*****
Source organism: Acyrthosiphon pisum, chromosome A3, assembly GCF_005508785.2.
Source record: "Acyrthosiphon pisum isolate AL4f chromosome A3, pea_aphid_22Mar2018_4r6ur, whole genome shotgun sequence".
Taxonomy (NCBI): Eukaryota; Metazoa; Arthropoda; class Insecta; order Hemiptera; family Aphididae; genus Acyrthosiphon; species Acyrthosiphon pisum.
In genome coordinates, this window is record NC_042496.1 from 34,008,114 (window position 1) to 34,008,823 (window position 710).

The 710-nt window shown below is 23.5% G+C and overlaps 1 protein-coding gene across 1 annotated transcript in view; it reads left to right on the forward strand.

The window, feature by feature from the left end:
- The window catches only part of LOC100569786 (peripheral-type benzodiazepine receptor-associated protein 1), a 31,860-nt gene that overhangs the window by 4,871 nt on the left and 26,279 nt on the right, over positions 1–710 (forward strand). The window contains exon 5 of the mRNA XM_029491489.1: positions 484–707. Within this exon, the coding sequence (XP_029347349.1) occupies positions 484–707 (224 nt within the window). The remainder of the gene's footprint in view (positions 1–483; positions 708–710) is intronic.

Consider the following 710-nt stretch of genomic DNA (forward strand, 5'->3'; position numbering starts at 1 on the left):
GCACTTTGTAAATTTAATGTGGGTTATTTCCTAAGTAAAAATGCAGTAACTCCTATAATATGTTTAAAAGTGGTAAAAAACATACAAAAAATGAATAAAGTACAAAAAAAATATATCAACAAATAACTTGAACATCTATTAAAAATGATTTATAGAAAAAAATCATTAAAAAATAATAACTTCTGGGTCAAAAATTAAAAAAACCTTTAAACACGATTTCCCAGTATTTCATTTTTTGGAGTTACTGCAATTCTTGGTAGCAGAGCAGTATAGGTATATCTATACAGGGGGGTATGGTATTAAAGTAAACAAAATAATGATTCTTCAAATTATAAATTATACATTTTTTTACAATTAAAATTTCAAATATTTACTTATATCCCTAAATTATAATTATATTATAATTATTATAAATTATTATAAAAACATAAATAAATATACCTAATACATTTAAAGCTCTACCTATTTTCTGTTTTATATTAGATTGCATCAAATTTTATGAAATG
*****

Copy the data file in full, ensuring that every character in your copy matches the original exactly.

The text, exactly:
Source organism: Acyrthosiphon pisum, chromosome A3, assembly GCF_005508785.2.
Source record: "Acyrthosiphon pisum isolate AL4f chromosome A3, pea_aphid_22Mar2018_4r6ur, whole genome shotgun sequence".
Taxonomy (NCBI): Eukaryota; Metazoa; Arthropoda; class Insecta; order Hemiptera; family Aphididae; genus Acyrthosiphon; species Acyrthosiphon pisum.
In genome coordinates, this window is record NC_042496.1 from 34,008,114 (window position 1) to 34,008,823 (window position 710).

The 710-nt window shown below is 23.5% G+C and overlaps 1 protein-coding gene across 1 annotated transcript in view; it reads left to right on the forward strand.

The window, feature by feature from the left end:
- The window catches only part of LOC100569786 (peripheral-type benzodiazepine receptor-associated protein 1), a 31,860-nt gene that overhangs the window by 4,871 nt on the left and 26,279 nt on the right, over positions 1–710 (forward strand). The window contains exon 5 of the mRNA XM_029491489.1: positions 484–707. Within this exon, the coding sequence (XP_029347349.1) occupies positions 484–707 (224 nt within the window). The remainder of the gene's footprint in view (positions 1–483; positions 708–710) is intronic.

Consider the following 710-nt stretch of genomic DNA (forward strand, 5'->3'; position numbering starts at 1 on the left):
GCACTTTGTAAATTTAATGTGGGTTATTTCCTAAGTAAAAATGCAGTAACTCCTATAATATGTTTAAAAGTGGTAAAAAACATACAAAAAATGAATAAAGTACAAAAAAAATATATCAACAAATAACTTGAACATCTATTAAAAATGATTTATAGAAAAAAATCATTAAAAAATAATAACTTCTGGGTCAAAAATTAAAAAAACCTTTAAACACGATTTCCCAGTATTTCATTTTTTGGAGTTACTGCAATTCTTGGTAGCAGAGCAGTATAGGTATATCTATACAGGGGGGTATGGTATTAAAGTAAACAAAATAATGATTCTTCAAATTATAAATTATACATTTTTTTACAATTAAAATTTCAAATATTTACTTATATCCCTAAATTATAATTATATTATAATTATTATAAATTATTATAAAAACATAAATAAATATACCTAATACATTTAAAGCTCTACCTATTTTCTGTTTTATATTAGATTGCATCAAATTTTATGAAATG